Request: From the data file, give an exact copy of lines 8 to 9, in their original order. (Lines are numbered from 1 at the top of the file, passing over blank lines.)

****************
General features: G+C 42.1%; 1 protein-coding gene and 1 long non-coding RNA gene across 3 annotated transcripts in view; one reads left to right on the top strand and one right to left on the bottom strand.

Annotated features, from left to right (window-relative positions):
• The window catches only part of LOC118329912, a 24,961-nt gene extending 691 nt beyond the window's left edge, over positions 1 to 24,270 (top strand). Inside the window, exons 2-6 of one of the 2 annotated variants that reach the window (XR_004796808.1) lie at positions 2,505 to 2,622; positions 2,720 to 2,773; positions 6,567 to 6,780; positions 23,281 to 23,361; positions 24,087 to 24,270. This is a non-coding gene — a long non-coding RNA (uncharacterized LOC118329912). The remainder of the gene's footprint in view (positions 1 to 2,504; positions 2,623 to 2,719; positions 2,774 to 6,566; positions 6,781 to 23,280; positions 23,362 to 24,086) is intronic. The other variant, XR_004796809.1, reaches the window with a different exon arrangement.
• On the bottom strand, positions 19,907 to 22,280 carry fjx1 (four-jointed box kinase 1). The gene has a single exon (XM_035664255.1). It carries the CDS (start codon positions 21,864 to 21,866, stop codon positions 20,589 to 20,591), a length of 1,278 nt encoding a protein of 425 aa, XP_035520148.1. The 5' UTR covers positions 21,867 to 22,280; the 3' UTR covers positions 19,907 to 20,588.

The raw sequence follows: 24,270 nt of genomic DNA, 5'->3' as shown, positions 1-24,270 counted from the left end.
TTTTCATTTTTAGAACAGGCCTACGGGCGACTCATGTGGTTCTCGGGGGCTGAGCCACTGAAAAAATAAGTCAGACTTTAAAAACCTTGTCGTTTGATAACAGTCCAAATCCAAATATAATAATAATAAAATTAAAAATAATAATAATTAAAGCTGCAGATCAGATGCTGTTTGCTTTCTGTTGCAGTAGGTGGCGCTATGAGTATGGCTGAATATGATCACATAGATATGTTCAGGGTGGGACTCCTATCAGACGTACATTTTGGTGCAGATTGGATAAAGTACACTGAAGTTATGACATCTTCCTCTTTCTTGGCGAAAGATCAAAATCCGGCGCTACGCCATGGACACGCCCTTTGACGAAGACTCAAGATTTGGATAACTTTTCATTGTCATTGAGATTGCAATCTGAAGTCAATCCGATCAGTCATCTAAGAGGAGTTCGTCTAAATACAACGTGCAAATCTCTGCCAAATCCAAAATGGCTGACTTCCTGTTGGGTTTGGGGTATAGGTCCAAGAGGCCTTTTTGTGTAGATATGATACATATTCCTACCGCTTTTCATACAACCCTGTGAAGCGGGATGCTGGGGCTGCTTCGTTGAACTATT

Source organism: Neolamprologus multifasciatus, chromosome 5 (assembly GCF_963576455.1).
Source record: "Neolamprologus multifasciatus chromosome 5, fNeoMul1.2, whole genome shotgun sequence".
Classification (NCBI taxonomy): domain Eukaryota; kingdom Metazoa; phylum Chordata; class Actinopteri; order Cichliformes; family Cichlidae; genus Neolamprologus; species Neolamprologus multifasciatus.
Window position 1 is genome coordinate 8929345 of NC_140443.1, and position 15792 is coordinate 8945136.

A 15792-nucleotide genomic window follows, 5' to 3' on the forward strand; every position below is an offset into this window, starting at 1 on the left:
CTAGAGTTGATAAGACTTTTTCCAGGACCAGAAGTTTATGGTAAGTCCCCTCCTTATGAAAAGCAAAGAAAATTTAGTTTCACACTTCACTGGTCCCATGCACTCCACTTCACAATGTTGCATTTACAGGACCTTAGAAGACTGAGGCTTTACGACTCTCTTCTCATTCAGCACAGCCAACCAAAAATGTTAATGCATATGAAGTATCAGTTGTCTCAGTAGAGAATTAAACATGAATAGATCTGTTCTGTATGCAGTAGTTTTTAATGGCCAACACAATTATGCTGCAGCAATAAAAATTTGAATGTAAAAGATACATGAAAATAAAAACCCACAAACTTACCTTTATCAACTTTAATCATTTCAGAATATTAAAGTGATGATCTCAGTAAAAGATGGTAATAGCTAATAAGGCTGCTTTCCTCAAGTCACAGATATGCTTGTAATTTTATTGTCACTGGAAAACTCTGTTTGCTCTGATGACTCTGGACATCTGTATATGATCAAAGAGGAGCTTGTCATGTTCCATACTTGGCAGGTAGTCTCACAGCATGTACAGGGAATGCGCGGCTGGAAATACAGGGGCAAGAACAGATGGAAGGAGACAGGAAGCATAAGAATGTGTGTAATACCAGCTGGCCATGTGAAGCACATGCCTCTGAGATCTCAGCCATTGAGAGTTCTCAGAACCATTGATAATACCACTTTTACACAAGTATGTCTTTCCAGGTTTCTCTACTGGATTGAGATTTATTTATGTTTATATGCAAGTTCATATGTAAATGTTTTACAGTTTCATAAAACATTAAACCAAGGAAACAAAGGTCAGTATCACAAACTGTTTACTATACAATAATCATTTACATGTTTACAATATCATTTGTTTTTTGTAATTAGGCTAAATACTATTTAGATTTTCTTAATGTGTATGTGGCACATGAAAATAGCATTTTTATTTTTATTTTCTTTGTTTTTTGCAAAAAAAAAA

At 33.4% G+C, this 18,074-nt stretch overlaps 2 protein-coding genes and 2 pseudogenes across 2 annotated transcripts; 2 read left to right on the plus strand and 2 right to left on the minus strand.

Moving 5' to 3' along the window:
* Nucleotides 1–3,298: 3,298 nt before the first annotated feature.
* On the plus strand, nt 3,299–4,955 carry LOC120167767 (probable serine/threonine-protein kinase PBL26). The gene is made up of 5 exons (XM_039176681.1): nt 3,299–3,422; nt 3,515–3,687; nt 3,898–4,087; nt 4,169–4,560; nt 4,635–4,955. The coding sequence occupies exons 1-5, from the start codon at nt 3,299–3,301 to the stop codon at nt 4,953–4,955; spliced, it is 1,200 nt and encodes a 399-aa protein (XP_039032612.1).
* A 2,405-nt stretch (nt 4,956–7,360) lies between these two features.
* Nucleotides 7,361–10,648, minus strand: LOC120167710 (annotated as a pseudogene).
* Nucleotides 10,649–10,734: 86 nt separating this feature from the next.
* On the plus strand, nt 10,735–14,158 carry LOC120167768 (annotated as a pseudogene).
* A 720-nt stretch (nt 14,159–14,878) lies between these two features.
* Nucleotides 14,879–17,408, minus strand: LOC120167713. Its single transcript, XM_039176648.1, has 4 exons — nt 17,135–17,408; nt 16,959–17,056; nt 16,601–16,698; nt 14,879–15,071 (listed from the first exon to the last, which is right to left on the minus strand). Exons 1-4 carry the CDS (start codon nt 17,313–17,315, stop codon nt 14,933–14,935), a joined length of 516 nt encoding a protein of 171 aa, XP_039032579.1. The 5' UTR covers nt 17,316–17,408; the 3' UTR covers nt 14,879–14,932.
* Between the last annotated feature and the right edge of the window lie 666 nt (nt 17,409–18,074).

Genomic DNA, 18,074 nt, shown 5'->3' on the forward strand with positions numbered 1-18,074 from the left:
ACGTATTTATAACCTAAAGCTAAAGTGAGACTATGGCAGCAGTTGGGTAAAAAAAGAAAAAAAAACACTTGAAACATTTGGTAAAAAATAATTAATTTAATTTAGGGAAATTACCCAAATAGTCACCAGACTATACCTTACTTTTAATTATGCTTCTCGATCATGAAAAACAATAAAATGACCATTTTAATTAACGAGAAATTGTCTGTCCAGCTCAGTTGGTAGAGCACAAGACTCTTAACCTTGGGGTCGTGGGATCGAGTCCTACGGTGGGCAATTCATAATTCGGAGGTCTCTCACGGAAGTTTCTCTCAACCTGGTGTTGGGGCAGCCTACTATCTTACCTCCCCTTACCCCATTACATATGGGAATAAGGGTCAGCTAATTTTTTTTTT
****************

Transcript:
Source record: "Neolamprologus multifasciatus chromosome 5, fNeoMul1.2, whole genome shotgun sequence".
Classification (NCBI taxonomy): domain Eukaryota; kingdom Metazoa; phylum Chordata; class Actinopteri; order Cichliformes; family Cichlidae; genus Neolamprologus; species Neolamprologus multifasciatus.